Advances in modern clinical ultrasound include developments in ultrasound signal processing, imaging techniques and clinical applications. Improvements in ultrasound processing include contrast and high-fidelity ultrasound imaging to expand B-mode imaging and microvascular (or microluminal) discrimination. Similarly, volumetric sonography, automated or intelligent ultrasound, and fusion imaging developed from the innate limitations of planar ultrasound, including user-operator technical dependencies and complex anatomic spatial prerequisites. Additionally, ultrasound techniques and instrumentation have evolved towards expanding access amongst clinicians and patients. To that end, portability of ultrasound systems has become paramount. This has afforded growth into the point-of-care ultrasound and remote or tele-ultrasound arenas. In parallel, advanced applications of ultrasound imaging have arisen. These include high frequency superficial sonograms to diagnose dermatologic pathologies as well as various intra-cavitary or lesional interrogations by contrast-enhanced ultrasound. Properties such as realtime definition and ease-of-access have spurned procedural and interventional applications for vascular access. This narrative review provides an overview of these advances and potential future directions of ultrasound.
Stenting has become one of the primary procedure to treat vertebral artery ostium stenosis patients. Postoperative instent restenosis (ISR) of the stenting is still one of the unsolved issues and requires systematic and further investigation. Through imaging assessments, ISR could be identified and evaluated in clinical practice and researches.
By virtue of advantages including no exposure to radiation and low toxicity and side effects, hyperthermia has been increasingly applied in treating cancer and other diseases. However, the challenge of continuous temperature monitoring during hyperthermia limits its further application. Currently, temperature monitoring in the clinic is primarily carried out using invasive thermometry, which is hampered by incomplete detection and pain. To overcome the obvious limitations of invasive thermometry, a variety of noninvasive thermometry methods with suitable accuracy have been explored. Among these, ultrasonic thermal strain imaging (UTSI), which exploits the temperature dependence of ultrasonic echo time shift to form thermal strain images, shows significant potential. It not only possesses the merits of ultrasonography but also displays different tissue characteristics (thermal properties of tissue and sound velocity) from other ultrasound imaging methods, so it has been investigated extensively over the past few years. This paper reviews recent advances in UTSI for noninvasive thermometry and discusses its main limitations, hoping to show the strong clinical application potential of UTSI from solid basic theory and practical research results.
Objective: Irreversible electroporation (IRE) is a novel nonthermal ablative technique that transmits pulsatile electricity to enable nanoscale damages of the cellular membrane and induce cellular apoptosis. To assess the safety and efficacy of IRE for locally advanced pancreatic cancer (LAPC). Methods: Electronic databases of PubMed, Embase, Web of Science, Scopus were searched up to June 2018 for studies comparing the standardized mean differences (SMD) of size, amylase and carbohydrate antigen 19-9 (CA199) levels between pre- and post-operation for patients with pancreatic cancer. Sensitivity and stratified analyses were conducted. Quality was estimated using Newcastle-Ottawa Scale (NOS). Results: We finally identified 10 studies including 203 participants during a mean 7.06 months of follow-up (range 1 to 29 months). The meta-analyses showed the declined tumor size at 6 months post-IRE but unchanged at 1 month, and increased amylase level at 1-day post-IRE while unchanged at the 1 week. No significant difference of CA199 level was observed between pre-IRE and post-IRE at 1 week and 1 month. No risk of publication bias was detectable, and the favorable quality and validity of all outcomes were assessed based on NOS. Conclusions: IRE may be a relatively state-of-the-art therapy option for most patients with LAPC if imaging or explorative laparotomy indicated that LAPC was unable to be successfully resected.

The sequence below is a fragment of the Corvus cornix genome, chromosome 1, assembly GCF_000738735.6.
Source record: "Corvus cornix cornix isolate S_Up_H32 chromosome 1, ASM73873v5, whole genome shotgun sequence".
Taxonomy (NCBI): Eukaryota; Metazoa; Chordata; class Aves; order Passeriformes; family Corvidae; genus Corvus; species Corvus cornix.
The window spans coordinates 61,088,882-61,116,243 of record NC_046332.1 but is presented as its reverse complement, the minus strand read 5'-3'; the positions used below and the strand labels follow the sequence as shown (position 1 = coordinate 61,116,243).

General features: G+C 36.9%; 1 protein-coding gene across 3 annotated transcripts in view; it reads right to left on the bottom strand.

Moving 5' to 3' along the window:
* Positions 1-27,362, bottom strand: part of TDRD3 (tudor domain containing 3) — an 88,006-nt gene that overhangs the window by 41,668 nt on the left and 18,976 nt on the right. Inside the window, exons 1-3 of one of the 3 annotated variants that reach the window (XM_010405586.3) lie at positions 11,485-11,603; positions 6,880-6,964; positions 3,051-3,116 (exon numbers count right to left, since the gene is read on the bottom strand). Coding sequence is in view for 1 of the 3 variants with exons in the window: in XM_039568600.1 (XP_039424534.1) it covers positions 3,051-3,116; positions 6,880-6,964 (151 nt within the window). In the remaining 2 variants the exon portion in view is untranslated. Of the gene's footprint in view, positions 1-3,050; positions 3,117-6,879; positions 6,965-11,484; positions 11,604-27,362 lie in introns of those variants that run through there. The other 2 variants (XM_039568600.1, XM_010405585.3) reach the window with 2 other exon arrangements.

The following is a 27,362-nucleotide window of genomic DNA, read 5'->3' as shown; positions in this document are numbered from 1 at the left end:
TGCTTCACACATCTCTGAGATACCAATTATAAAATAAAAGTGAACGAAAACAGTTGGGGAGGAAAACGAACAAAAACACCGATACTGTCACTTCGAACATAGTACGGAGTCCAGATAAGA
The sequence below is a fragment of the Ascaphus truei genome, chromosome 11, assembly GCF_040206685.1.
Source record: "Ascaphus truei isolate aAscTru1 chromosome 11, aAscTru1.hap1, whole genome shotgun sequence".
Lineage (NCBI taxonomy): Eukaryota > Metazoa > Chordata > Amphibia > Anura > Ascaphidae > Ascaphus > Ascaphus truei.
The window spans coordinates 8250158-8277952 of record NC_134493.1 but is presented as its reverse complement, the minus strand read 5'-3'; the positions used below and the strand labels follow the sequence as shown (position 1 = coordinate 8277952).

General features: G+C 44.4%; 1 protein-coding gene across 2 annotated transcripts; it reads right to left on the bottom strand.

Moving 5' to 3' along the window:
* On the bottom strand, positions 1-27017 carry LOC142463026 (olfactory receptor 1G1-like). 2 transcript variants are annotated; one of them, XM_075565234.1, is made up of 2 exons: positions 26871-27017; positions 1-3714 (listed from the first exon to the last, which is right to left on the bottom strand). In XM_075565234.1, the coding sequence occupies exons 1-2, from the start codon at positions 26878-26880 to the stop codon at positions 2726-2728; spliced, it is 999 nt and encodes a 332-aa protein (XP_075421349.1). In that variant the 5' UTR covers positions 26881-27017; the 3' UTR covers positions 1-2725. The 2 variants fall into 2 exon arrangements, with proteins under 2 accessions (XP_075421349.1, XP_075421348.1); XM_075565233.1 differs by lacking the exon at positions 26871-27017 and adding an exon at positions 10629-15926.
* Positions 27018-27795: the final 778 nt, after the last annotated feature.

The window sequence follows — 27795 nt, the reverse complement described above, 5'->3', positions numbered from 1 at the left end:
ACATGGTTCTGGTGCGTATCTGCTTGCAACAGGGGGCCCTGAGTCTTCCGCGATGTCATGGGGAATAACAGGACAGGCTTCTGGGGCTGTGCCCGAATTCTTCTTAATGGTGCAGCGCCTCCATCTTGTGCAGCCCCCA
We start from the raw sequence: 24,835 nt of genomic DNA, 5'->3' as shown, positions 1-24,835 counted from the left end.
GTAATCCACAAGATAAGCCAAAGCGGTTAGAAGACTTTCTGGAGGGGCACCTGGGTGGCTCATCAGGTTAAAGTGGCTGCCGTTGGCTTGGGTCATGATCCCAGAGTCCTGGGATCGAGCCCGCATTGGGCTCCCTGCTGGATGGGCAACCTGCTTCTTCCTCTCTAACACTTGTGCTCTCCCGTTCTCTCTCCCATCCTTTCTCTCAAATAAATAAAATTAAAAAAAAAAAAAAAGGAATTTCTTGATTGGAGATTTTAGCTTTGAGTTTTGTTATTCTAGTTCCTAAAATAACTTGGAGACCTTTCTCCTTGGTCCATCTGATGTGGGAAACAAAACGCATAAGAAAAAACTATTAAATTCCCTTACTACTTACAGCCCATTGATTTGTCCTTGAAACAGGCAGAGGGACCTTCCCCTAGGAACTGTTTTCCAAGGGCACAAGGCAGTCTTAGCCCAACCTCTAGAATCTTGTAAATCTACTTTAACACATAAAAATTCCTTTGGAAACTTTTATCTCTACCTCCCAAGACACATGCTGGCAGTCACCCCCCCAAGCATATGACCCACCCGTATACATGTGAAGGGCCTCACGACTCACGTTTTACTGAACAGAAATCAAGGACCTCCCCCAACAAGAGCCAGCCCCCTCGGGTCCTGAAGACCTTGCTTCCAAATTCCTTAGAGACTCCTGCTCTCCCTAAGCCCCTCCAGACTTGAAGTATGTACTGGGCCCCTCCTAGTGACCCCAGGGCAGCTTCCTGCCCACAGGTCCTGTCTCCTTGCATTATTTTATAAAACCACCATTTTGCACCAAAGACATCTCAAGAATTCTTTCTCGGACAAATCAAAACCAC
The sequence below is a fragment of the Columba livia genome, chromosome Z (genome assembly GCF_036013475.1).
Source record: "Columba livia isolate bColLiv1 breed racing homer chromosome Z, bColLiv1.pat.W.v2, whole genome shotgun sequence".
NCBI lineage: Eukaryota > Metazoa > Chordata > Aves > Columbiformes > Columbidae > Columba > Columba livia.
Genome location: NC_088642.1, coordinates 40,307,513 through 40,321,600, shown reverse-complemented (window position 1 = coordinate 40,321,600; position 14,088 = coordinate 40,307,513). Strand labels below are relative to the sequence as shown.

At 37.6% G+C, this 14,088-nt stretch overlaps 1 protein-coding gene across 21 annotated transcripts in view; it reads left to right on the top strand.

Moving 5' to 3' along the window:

The appendix is a small pouch-like sac with no fixed anatomical position, narrowing entrance to caecum predisposes to both benign and malignant obstruction in nature. In recent years, ultrasonog-raphy plays an important part in diagnosis of appendiceal diseases. This article aims to describe ul-trasonic assessment of different kinds of appendiceal diseases. We provide an overview of the liter-ature about the ultrasonographic features of appendiceal diseases.
Triple-negative breast cancer (TNBC) is regarded as an aggressive disease that has a poor prognosis. Preoperative diagnosis of TNBC is very important for treatment options. This article reviews the ultrasound features of TNBC so that it can be early identified.
Open Access, Peer-reviewed
ISSN 2576-2516 (Online)
ISSN 2576-2508 (Print)